Python – Efficient Text Data Cleaning

Gone are the days when we used to have data mostly in row-column format, or we can say Structured data. In present times, the data being collected is more unstructured than structured. We have data in the form of text, images, audio etc and the ratio of Structured to Unstructured data has decreased over the years. Unstructured data is increasing at 55-65% every year.

Thus, we need to learn how to work with unstructured data to be able to extract relevant information from it and make it useful. While working with text data it is very important to pre-process it before using it for predictions or analysis.
In this article, we will be learning various text data cleaning techniques using python.

Let’s take a tweet for example:

I enjoyd the event which took place yesteday & I luvd it ! The link to the show is 
http://t.co/4ftYom0i It's awsome you'll luv it #HadFun #Enjoyed BFN GN

We will be performing data cleaning on this tweet step-wise.

Steps for Data Cleaning

1) Clear out HTML characters: A Lot of HTML entities like ' ,& ,< etc can be found in most of the data available on the web. We need to get rid of these from our data. You can do this in two ways:



  • By using specific regular expressions or
  • By using modules or packages available(htmlparser of python)

We will be using the module already available in python. 

Code:

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#Escaping out HTML characters
from html.parser import HTMLParser
  
tweet="I enjoyd the event which took place yesteday & I lovdddd itttt ! The link to the show is http://t.co/4ftYom0i It's awesome you'll luv it #HadFun #Enjoyed BFN GN"  
tweet=HTMLParser().unescape(tweet)
print("After removing HTML characters the tweet is:-\n{}".format(tweet))

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Output:

2) Encoding & Decoding Data: It is the process of converting information from simple understandable characters to complex symbols and vice versa. There are different forms of encoding &decoding like “UTF8″,”ascii” etc. available for text data. We should keep our data in a standard encoding format. The most common format is the UTF-8 format.

The given tweet is already in the UTF-8 format so we encoded it to ascii format and then decoded it to UTF-8 format to explain the process.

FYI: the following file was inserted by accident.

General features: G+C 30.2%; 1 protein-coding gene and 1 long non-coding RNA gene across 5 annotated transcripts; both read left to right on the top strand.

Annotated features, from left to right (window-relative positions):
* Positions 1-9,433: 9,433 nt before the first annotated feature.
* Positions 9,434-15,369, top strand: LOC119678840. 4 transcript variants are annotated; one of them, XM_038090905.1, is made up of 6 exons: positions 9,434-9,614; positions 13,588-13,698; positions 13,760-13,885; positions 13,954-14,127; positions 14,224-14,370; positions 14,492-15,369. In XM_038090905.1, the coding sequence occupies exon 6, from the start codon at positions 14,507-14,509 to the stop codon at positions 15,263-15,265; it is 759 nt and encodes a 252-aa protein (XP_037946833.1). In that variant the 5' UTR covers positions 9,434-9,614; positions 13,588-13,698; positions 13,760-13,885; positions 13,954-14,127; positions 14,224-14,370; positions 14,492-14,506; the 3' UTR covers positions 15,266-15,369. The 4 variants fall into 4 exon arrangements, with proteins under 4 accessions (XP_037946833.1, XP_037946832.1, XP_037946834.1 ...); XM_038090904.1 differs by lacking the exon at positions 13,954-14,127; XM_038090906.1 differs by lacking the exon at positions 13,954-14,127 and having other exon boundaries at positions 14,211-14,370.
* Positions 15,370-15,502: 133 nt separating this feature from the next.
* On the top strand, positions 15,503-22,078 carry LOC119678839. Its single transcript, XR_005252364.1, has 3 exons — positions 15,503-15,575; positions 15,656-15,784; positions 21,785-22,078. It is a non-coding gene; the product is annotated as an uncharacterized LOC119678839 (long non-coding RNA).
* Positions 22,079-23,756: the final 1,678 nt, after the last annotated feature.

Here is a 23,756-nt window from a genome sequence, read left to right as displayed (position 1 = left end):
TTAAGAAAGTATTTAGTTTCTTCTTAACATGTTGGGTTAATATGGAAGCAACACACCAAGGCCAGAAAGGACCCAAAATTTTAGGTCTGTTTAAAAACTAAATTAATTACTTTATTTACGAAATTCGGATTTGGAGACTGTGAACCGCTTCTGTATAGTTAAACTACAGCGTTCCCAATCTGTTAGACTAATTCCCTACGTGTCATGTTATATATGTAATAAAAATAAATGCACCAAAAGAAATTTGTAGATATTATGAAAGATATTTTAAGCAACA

Code:

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#Encode from UTF-8 to ascii
encode_tweet =tweet.encode('ascii','ignore')
print("encode_tweet = \n{}".format(encode_tweet))
  
#decode from ascii to UTF-8
decode_tweet=encode_tweet.decode(encoding='UTF-8')
print("decode_tweet = \n{}".format(decode_tweet))

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 Output:



3) Removing URLs, Hashtags and Styles: In our text dataset, we can have hyperlinks, hashtags or styles like retweet text for twitter dataset etc. These provide no relevant information and can be removed. In hashtags, only the hash sign ‘#’ will be removed. For this, we will use the re library to perform regular expression operations.

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#library for regular expressions
import re    
  
# remove hyperlinks
tweet = re.sub(r'https?:\/\/.\S+', "", tweet)
  
# remove hashtags
# only removing the hash # sign from the word
tweet = re.sub(r'#', '', tweet)
  
# remove old style retweet text "RT"
tweet = re.sub(r'^RT[\s]+', '', tweet)
  
print("After removing Hashtags,URLs and Styles the tweet is:-\n{}".format(tweet))

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Output:

4) Contraction Replacement: The text data might contain apostrophe’s used for contractions. Example- “didn’t” for “did not” etc. This can change the sense of the word or sentence. Hence we need to replace these apostrophes with the standard lexicons. To do so we can have a dictionary which consists of the value with which the word needs to be replaced and use that.

Few of the contractions used are:-
n't --> not        'll --> will
's  --> is        'd  --> would
'm  --> am        've --> have
're --> are

Code:

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#dictionary consisting of the contraction and the actual value
Apos_dict={"'s":" is","n't":" not","'m":" am","'ll":" will",
           "'d":" would","'ve":" have","'re":" are"}
  
#replace the contractions
for key,value in Apos_dict.items():
    if key in tweet:
        tweet=tweet.replace(key,value)
  
print("After Contraction replacement the tweet is:-\n{}".format(tweet))

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Output: